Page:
[00:08:30] Sarah: I think these would be excellent additional features. There are so many parts of our country that experience hurricanes and fires, where this type of alert would be life saving if it was integrated to devices like this for anyone really.

[00:08:45] We’ll talk more about weather alert options later, but next I wanted to mention a few fire alert options. The Lifetone and Safeawake products.

[00:08:55] So these are two different products. They’re both very similar in that they detect the noise or alarm from your current smoke alarms. They create different types of alerts, including a low frequency sound, a visual flashing light, and have an attachment to vibrate and shake the bed. These could be helpful for people who are hard of hearing or Deaf.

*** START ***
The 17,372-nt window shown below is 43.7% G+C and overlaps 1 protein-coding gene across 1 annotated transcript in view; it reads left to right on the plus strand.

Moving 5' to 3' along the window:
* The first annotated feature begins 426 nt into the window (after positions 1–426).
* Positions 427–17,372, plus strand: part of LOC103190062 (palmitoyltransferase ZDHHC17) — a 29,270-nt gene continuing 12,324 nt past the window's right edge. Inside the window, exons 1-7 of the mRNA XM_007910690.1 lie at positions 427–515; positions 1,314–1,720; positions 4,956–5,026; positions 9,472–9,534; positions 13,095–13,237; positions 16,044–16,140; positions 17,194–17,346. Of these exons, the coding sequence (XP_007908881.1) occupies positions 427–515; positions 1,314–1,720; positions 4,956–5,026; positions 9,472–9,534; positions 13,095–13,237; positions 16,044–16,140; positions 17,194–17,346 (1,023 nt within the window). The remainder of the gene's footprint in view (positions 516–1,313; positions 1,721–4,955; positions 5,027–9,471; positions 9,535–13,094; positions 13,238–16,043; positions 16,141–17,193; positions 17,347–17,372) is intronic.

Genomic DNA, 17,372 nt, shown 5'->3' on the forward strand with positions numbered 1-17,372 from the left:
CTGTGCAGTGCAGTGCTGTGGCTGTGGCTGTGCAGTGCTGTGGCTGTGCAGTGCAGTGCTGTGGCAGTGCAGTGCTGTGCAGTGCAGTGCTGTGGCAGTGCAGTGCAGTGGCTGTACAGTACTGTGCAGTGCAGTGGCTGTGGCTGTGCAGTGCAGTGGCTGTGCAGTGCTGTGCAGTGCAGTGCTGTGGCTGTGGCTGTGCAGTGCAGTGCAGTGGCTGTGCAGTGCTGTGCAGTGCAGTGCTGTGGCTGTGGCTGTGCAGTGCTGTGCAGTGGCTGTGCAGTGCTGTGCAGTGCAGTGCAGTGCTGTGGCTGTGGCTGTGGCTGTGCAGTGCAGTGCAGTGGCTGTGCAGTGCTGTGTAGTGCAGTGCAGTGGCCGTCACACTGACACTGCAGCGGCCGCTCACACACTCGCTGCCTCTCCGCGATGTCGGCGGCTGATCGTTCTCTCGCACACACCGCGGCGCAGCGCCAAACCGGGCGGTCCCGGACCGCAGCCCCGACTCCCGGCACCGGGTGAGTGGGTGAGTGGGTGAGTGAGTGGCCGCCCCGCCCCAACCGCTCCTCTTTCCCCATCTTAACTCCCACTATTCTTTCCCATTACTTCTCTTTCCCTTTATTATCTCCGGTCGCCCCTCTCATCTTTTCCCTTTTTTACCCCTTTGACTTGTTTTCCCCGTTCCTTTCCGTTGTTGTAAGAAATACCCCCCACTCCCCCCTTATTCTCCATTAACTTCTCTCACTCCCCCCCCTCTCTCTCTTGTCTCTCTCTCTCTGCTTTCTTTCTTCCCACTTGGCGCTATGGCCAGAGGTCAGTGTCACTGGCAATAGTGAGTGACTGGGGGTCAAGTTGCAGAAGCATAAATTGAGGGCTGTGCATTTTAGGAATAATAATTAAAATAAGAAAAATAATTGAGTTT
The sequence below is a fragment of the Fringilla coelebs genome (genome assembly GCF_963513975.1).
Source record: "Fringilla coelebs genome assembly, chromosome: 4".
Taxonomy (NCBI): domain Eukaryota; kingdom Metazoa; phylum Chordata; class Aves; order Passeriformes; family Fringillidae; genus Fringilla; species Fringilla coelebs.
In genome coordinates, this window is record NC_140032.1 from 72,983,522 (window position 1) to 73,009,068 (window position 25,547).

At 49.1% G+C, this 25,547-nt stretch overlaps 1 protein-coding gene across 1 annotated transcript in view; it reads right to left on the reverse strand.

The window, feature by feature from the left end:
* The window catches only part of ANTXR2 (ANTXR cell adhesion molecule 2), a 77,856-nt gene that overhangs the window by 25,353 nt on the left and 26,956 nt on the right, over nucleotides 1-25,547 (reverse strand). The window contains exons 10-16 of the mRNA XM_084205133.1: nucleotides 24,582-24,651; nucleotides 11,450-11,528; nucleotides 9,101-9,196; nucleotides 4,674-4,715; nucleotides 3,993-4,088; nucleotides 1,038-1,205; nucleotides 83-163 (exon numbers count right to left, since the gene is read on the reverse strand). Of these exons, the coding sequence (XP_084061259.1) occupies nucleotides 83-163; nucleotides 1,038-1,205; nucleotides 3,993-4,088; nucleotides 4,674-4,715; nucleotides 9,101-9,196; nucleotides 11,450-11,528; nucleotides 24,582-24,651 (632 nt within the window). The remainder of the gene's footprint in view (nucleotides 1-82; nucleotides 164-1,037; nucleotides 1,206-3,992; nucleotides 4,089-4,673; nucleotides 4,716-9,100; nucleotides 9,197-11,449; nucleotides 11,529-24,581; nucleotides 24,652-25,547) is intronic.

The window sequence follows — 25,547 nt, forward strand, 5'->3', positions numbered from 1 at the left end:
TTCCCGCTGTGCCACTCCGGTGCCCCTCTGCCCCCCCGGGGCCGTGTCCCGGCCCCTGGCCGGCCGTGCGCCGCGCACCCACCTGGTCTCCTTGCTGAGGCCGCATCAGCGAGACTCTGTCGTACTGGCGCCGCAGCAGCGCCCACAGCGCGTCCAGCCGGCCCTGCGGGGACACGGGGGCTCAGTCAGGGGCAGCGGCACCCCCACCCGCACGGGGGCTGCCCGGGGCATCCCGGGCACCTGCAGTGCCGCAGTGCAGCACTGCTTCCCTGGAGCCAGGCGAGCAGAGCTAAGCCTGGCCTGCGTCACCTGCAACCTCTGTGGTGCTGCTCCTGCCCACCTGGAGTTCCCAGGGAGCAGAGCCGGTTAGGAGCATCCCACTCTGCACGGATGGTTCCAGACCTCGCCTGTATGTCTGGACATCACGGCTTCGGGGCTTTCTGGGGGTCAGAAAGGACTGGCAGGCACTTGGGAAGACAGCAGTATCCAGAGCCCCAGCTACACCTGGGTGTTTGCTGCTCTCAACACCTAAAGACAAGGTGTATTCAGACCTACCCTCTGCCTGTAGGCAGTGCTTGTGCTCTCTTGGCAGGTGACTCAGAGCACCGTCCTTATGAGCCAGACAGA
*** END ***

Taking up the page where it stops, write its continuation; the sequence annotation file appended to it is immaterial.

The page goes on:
[00:09:17] The Lifetone also has a loud voice command that tells listeners to get out. I’ll link both of these into the show notes. At the time of this recording, the Lifetone is a little bit cheaper at $240. And the Safeawake is around $300. So if you’re interested in these, read the materials on their site to learn more about them.

[00:09:38] Rebecca: I heard you mention that both of these have bed shakers, which is actually something that I just learned about from a friend who has cochlear implants. And I thought this was really cool. And also something that might be good for a lot of people. For example, my mom sleeps like a rock. So I actually think that we maybe should look into a bed shaker alarm for her.

[00:10:00] Sarah: Yeah. I know some heavy sleepers like this too, so I could see this would be helpful for them.